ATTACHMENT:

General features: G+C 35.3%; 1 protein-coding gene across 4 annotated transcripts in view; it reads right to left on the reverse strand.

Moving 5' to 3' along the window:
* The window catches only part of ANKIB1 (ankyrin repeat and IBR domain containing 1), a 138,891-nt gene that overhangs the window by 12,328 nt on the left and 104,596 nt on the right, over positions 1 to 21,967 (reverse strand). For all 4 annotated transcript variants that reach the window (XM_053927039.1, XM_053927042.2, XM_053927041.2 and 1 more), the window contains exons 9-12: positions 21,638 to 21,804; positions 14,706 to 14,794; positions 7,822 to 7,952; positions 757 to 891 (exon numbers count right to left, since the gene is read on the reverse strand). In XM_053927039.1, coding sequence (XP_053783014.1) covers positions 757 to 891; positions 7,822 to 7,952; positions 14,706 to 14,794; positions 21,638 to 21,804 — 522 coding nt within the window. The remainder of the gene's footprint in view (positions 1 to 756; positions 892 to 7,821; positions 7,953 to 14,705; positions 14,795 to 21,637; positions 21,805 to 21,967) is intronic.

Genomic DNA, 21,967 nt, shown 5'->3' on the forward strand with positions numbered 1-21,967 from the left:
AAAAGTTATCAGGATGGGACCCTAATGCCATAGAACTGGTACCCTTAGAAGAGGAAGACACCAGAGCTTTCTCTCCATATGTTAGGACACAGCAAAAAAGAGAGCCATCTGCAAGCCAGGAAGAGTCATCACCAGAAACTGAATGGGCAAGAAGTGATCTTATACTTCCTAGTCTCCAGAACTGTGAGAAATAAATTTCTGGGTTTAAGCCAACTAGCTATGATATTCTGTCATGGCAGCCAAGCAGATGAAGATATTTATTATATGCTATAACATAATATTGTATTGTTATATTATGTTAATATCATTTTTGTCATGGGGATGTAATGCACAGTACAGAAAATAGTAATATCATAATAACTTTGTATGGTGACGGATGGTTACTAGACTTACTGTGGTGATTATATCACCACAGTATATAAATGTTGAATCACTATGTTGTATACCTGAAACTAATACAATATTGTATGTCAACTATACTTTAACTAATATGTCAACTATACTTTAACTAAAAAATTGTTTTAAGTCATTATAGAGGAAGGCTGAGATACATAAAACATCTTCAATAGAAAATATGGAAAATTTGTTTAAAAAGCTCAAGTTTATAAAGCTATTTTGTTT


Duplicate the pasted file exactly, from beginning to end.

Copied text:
General features: G+C 35.3%; 1 protein-coding gene across 4 annotated transcripts in view; it reads right to left on the reverse strand.

Moving 5' to 3' along the window:
* The window catches only part of ANKIB1 (ankyrin repeat and IBR domain containing 1), a 138,891-nt gene that overhangs the window by 12,328 nt on the left and 104,596 nt on the right, over positions 1 to 21,967 (reverse strand). For all 4 annotated transcript variants that reach the window (XM_053927039.1, XM_053927042.2, XM_053927041.2 and 1 more), the window contains exons 9-12: positions 21,638 to 21,804; positions 14,706 to 14,794; positions 7,822 to 7,952; positions 757 to 891 (exon numbers count right to left, since the gene is read on the reverse strand). In XM_053927039.1, coding sequence (XP_053783014.1) covers positions 757 to 891; positions 7,822 to 7,952; positions 14,706 to 14,794; positions 21,638 to 21,804 — 522 coding nt within the window. The remainder of the gene's footprint in view (positions 1 to 756; positions 892 to 7,821; positions 7,953 to 14,705; positions 14,795 to 21,637; positions 21,805 to 21,967) is intronic.

Genomic DNA, 21,967 nt, shown 5'->3' on the forward strand with positions numbered 1-21,967 from the left:
AAAAGTTATCAGGATGGGACCCTAATGCCATAGAACTGGTACCCTTAGAAGAGGAAGACACCAGAGCTTTCTCTCCATATGTTAGGACACAGCAAAAAAGAGAGCCATCTGCAAGCCAGGAAGAGTCATCACCAGAAACTGAATGGGCAAGAAGTGATCTTATACTTCCTAGTCTCCAGAACTGTGAGAAATAAATTTCTGGGTTTAAGCCAACTAGCTATGATATTCTGTCATGGCAGCCAAGCAGATGAAGATATTTATTATATGCTATAACATAATATTGTATTGTTATATTATGTTAATATCATTTTTGTCATGGGGATGTAATGCACAGTACAGAAAATAGTAATATCATAATAACTTTGTATGGTGACGGATGGTTACTAGACTTACTGTGGTGATTATATCACCACAGTATATAAATGTTGAATCACTATGTTGTATACCTGAAACTAATACAATATTGTATGTCAACTATACTTTAACTAATATGTCAACTATACTTTAACTAAAAAATTGTTTTAAGTCATTATAGAGGAAGGCTGAGATACATAAAACATCTTCAATAGAAAATATGGAAAATTTGTTTAAAAAGCTCAAGTTTATAAAGCTATTTTGTTT